I have been working as a film journalist since 2010, dividing the first four years between radio broadcasting and entertainment writing in the Dallas-Fort Worth metroplex. In 2014, I entered Fresh Fiction (FreshFiction.tv) as the features editor. The following year, I stepped into the film critic position at the Denton Record-Chronicle, a daily North Texas print publication. My time is dedicated to writing theatrical film reviews, at-home entertainment columns, and conducting interviews with on-screen talent and filmmakers, as well as hosting a podcast devoted to genre filmmaking (called My Bloody Podcast). I've been married for seven happy years, and I have one son who is all about dinosaurs just like his dad.
Jared McMillan // Film Critic
Sequels… the new life blood of the movie industry. People in today’s climate love to wax nostalgic and nothing helps tap into that like a sequel, at least for beloved movies anyway. It’s guaranteed money in some form or fashion because the audience wants to know a continuation of a story, if their emotional attachment to specific characters will trigger that same response they enjoyed from the first outing.
Usually, sequels are prevalent in three genres: action, horror, and family. If any movie from those three genres have great success, it’s almost guaranteed that a sequel is on the way. Family films might have more success as sequels because it’s always going to have a rewatchability factor, and appeal to a broader audience. The latest sequel to come down the pike is Pixar Studios’ INCREDIBLES 2, which is being released 14 years since the original.
It’s a risky move because interest has had time to wane and might miss out on the key factors to capitalizing on a popular product, namely timing. Also, while Pixar’s sequels have had great returns financially, they have had a lukewarm response critically.
However, THE INCREDIBLES garnered success in 2004 due to their relatability: they were a family, going through typical family problems, and their superpowers reflected their personalities in that family dynamic. Bob (voiced by Craig T. Nelson) felt burdened by responsibility, which countered his super-strength; Helen (Holly Hunter) stretched herself in different directions as the mother/wife; Violet (Sarah Vowell) was defensive and felt invisible; Dash (now voiced by Huck Milner) was a hyperactive son, and Jack-Jack (Eli Fucile) was an infant going through many changes.
Even though it’s been 14 years since the first movie, INCREDIBLES 2 doesn’t miss a beat. Literally. The story starts immediately after the ending, with The Underminer wrecking havoc on the city. Even though the Parr family makes a valiant effort, they cause a lot of damage and must go back into hiding since “Supers” are still illegal. However, Bob, Helen, and their friend Lucius a.k.a. Frozone (Samuel L. Jackson) are approached with a marketing campaign of sorts to bring Supers back to the forefront.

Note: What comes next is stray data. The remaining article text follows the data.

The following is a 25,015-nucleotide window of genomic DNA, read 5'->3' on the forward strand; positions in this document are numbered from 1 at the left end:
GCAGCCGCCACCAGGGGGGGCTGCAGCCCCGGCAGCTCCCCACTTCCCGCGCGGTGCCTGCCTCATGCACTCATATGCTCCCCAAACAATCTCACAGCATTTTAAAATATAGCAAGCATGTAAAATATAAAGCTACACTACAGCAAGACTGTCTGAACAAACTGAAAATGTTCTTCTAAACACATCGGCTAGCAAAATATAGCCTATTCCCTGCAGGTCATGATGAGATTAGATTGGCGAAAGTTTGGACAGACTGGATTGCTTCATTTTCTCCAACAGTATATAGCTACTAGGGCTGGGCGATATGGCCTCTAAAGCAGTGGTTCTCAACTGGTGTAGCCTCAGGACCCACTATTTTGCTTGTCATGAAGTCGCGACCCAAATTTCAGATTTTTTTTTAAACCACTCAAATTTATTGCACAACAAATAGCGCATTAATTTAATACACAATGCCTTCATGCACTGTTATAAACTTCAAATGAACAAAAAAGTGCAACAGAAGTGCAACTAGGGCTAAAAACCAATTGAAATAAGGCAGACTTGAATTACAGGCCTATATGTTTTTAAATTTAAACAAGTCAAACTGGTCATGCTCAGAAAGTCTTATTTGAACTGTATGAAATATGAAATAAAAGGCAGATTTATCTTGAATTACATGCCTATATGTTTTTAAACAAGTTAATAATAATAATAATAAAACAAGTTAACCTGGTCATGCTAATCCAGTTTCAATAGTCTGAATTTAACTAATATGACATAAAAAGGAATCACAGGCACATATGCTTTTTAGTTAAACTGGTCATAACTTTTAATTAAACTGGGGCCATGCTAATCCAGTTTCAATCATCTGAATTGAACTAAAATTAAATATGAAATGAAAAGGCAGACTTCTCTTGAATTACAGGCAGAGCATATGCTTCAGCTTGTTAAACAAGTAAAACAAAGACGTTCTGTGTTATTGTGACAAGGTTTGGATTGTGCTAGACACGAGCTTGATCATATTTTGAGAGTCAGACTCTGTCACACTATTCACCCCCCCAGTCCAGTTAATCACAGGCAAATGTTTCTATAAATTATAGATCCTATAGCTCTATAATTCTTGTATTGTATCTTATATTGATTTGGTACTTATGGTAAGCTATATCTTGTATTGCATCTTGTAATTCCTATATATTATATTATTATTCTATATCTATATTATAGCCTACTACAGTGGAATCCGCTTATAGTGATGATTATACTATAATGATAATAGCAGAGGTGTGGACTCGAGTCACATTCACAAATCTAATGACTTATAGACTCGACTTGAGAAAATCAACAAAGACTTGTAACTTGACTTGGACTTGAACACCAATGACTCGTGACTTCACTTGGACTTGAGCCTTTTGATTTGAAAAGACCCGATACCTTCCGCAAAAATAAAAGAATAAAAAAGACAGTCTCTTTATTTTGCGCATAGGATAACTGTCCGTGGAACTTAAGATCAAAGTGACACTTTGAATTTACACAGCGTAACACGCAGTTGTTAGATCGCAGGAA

This campaign is spearheaded by the billionaire brother-sister team of Winston and Evelyn Deavor (Bob Odenkirk and Catherine Keener). They decide that Helen’s Elastigirl should be the face of the campaign, as she is safer and more relatable. So, Bob now must take care of the kids while Helen goes off to work to run public relations for Supers, and fight a faceless supervillain named Screenslaver. Again, the family dynamic shifting due to changes, with a broader action-fantasy backdrop to help highlight and relate to the audience.
While the formula is there, it is merely a continuation of the original story. Bob and Helen are adjusting to new roles as parents, Violet is still adjusting to her confidence, Dash is still having issues with focus, and Jack-Jack’s growth is manifesting into various powers. It’s a smart move by writer-director Brad Bird, as he identifies that family is a constantly changing thing. While there are connections to help better understand each other, it doesn’t just magically solve the problems of adjustment.
Furthermore, INCREDIBLES 2 adjusts to the main issue of its predecessor in that there are no lulls in the story. There is still great action set pieces that are on par with the first movie, but the adjustments are in between those sequences. The dialogue picks up in moments when the story is focused on Helen, giving way to depth in discussion, be it the villainous metaphor of being dependent on our technology’s screens, or Helen subtly discussing women’s rights.
On the other side of town, the humor picks when Bird focuses on Bob and the kids, especially Jack-Jack. Bob’s fatherly hijinks revolve around Violet’s crush and Dash’s homework, but he really struggles with the baby’s powers going off at random. Any parent will relate to the irregular schedule that Bob goes through, but they will also get Jack-Jack has a developing personality as well, which elevates their relationship with the characters.
Honestly, there is so much more humor and personality when compared to THE INCREDIBLES, that it gives the feel of a different movie. The only down note is that the animation can have a slightly different look to it. Certain scenes still have that Pixar value, while others look like Sony Animation. The audience might not notice it, it’s a minor detail, but it is noticeable. Otherwise, INCREDIBLES 2 lives up to its namesake, being incredibly charismatic and incredibly funny.
Hopefully, Pixar won’t wait another 14 years to realize that this family is worth another sequel.
INCREDIBLES 2 opens nationwide on Friday, June 15.